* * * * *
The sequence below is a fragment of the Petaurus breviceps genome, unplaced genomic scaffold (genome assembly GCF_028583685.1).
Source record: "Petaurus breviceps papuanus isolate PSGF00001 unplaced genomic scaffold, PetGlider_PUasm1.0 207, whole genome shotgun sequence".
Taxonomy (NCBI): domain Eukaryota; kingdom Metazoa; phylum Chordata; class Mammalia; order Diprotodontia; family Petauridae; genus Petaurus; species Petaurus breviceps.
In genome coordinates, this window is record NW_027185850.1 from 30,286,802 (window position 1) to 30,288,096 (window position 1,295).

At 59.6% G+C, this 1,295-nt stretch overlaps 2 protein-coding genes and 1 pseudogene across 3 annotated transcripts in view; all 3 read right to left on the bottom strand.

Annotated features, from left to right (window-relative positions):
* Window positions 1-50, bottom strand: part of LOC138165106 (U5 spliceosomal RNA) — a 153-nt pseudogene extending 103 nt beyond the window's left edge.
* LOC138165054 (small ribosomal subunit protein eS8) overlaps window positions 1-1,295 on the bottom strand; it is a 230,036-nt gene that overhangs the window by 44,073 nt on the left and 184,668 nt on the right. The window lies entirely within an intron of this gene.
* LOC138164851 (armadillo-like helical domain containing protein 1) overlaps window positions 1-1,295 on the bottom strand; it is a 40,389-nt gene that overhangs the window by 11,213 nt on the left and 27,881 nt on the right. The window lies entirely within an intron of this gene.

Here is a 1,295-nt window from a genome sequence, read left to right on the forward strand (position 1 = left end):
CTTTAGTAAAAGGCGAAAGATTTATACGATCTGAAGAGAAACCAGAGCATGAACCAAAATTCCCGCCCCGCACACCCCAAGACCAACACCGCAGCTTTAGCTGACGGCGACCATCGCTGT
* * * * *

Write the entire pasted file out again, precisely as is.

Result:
The sequence below is a fragment of the Petaurus breviceps genome, unplaced genomic scaffold (genome assembly GCF_028583685.1).
Source record: "Petaurus breviceps papuanus isolate PSGF00001 unplaced genomic scaffold, PetGlider_PUasm1.0 207, whole genome shotgun sequence".
Taxonomy (NCBI): domain Eukaryota; kingdom Metazoa; phylum Chordata; class Mammalia; order Diprotodontia; family Petauridae; genus Petaurus; species Petaurus breviceps.
In genome coordinates, this window is record NW_027185850.1 from 30,286,802 (window position 1) to 30,288,096 (window position 1,295).

At 59.6% G+C, this 1,295-nt stretch overlaps 2 protein-coding genes and 1 pseudogene across 3 annotated transcripts in view; all 3 read right to left on the bottom strand.

Annotated features, from left to right (window-relative positions):
* Window positions 1-50, bottom strand: part of LOC138165106 (U5 spliceosomal RNA) — a 153-nt pseudogene extending 103 nt beyond the window's left edge.
* LOC138165054 (small ribosomal subunit protein eS8) overlaps window positions 1-1,295 on the bottom strand; it is a 230,036-nt gene that overhangs the window by 44,073 nt on the left and 184,668 nt on the right. The window lies entirely within an intron of this gene.
* LOC138164851 (armadillo-like helical domain containing protein 1) overlaps window positions 1-1,295 on the bottom strand; it is a 40,389-nt gene that overhangs the window by 11,213 nt on the left and 27,881 nt on the right. The window lies entirely within an intron of this gene.

Here is a 1,295-nt window from a genome sequence, read left to right on the forward strand (position 1 = left end):
CTTTAGTAAAAGGCGAAAGATTTATACGATCTGAAGAGAAACCAGAGCATGAACCAAAATTCCCGCCCCGCACACCCCAAGACCAACACCGCAGCTTTAGCTGACGGCGACCATCGCTGT